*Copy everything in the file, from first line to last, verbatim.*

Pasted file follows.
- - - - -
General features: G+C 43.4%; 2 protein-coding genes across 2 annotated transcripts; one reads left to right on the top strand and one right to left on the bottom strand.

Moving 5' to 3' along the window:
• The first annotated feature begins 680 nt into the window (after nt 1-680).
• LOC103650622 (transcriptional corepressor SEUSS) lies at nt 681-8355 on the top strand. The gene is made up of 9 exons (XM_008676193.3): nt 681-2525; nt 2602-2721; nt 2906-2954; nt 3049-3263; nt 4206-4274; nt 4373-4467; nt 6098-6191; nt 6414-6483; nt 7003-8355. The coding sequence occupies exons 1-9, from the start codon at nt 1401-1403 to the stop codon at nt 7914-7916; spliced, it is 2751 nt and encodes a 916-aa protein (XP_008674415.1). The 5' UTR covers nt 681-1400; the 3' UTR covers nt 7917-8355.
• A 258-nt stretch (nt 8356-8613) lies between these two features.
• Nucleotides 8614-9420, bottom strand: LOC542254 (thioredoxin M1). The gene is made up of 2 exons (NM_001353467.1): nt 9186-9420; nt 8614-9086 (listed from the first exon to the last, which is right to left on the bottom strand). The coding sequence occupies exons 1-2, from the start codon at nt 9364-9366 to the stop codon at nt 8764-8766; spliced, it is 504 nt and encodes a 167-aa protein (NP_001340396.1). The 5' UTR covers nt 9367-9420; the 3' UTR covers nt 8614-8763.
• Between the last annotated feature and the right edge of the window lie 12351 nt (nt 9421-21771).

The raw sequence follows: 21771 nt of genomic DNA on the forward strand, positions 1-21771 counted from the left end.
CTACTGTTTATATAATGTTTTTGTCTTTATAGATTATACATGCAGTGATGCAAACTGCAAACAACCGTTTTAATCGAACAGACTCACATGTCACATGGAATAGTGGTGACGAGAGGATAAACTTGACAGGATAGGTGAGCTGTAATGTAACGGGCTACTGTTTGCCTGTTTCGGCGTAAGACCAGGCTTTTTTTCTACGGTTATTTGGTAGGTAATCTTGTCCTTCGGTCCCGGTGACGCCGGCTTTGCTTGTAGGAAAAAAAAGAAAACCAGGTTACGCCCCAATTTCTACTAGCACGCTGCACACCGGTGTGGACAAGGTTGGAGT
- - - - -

General features: G+C 43.4%; 2 protein-coding genes across 2 annotated transcripts; one reads left to right on the top strand and one right to left on the bottom strand.

Moving 5' to 3' along the window:
• The first annotated feature begins 680 nt into the window (after nt 1-680).
• LOC103650622 (transcriptional corepressor SEUSS) lies at nt 681-8355 on the top strand. The gene is made up of 9 exons (XM_008676193.3): nt 681-2525; nt 2602-2721; nt 2906-2954; nt 3049-3263; nt 4206-4274; nt 4373-4467; nt 6098-6191; nt 6414-6483; nt 7003-8355. The coding sequence occupies exons 1-9, from the start codon at nt 1401-1403 to the stop codon at nt 7914-7916; spliced, it is 2751 nt and encodes a 916-aa protein (XP_008674415.1). The 5' UTR covers nt 681-1400; the 3' UTR covers nt 7917-8355.
• A 258-nt stretch (nt 8356-8613) lies between these two features.
• Nucleotides 8614-9420, bottom strand: LOC542254 (thioredoxin M1). The gene is made up of 2 exons (NM_001353467.1): nt 9186-9420; nt 8614-9086 (listed from the first exon to the last, which is right to left on the bottom strand). The coding sequence occupies exons 1-2, from the start codon at nt 9364-9366 to the stop codon at nt 8764-8766; spliced, it is 504 nt and encodes a 167-aa protein (NP_001340396.1). The 5' UTR covers nt 9367-9420; the 3' UTR covers nt 8614-8763.
• Between the last annotated feature and the right edge of the window lie 12351 nt (nt 9421-21771).

The raw sequence follows: 21771 nt of genomic DNA on the forward strand, positions 1-21771 counted from the left end.
CTACTGTTTATATAATGTTTTTGTCTTTATAGATTATACATGCAGTGATGCAAACTGCAAACAACCGTTTTAATCGAACAGACTCACATGTCACATGGAATAGTGGTGACGAGAGGATAAACTTGACAGGATAGGTGAGCTGTAATGTAACGGGCTACTGTTTGCCTGTTTCGGCGTAAGACCAGGCTTTTTTTCTACGGTTATTTGGTAGGTAATCTTGTCCTTCGGTCCCGGTGACGCCGGCTTTGCTTGTAGGAAAAAAAAGAAAACCAGGTTACGCCCCAATTTCTACTAGCACGCTGCACACCGGTGTGGACAAGGTTGGAGT